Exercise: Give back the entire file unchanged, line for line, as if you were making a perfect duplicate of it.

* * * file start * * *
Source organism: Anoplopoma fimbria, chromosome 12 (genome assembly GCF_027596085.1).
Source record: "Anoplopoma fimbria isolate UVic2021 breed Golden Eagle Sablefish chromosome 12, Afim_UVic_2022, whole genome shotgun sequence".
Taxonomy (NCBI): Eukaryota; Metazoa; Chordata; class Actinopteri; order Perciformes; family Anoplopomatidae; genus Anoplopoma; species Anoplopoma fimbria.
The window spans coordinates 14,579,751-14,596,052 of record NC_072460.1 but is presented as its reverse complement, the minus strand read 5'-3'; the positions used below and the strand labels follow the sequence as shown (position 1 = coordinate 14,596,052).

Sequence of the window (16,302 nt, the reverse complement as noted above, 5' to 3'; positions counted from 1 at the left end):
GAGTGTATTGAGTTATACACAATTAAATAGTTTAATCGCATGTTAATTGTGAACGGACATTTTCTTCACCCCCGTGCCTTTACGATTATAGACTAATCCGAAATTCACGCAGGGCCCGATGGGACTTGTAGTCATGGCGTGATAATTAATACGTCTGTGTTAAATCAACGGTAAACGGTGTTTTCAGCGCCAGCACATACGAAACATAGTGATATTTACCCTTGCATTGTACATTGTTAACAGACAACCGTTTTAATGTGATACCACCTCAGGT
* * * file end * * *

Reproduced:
Source organism: Anoplopoma fimbria, chromosome 12 (genome assembly GCF_027596085.1).
Source record: "Anoplopoma fimbria isolate UVic2021 breed Golden Eagle Sablefish chromosome 12, Afim_UVic_2022, whole genome shotgun sequence".
Taxonomy (NCBI): Eukaryota; Metazoa; Chordata; class Actinopteri; order Perciformes; family Anoplopomatidae; genus Anoplopoma; species Anoplopoma fimbria.
The window spans coordinates 14,579,751-14,596,052 of record NC_072460.1 but is presented as its reverse complement, the minus strand read 5'-3'; the positions used below and the strand labels follow the sequence as shown (position 1 = coordinate 14,596,052).

Sequence of the window (16,302 nt, the reverse complement as noted above, 5' to 3'; positions counted from 1 at the left end):
GAGTGTATTGAGTTATACACAATTAAATAGTTTAATCGCATGTTAATTGTGAACGGACATTTTCTTCACCCCCGTGCCTTTACGATTATAGACTAATCCGAAATTCACGCAGGGCCCGATGGGACTTGTAGTCATGGCGTGATAATTAATACGTCTGTGTTAAATCAACGGTAAACGGTGTTTTCAGCGCCAGCACATACGAAACATAGTGATATTTACCCTTGCATTGTACATTGTTAACAGACAACCGTTTTAATGTGATACCACCTCAGGT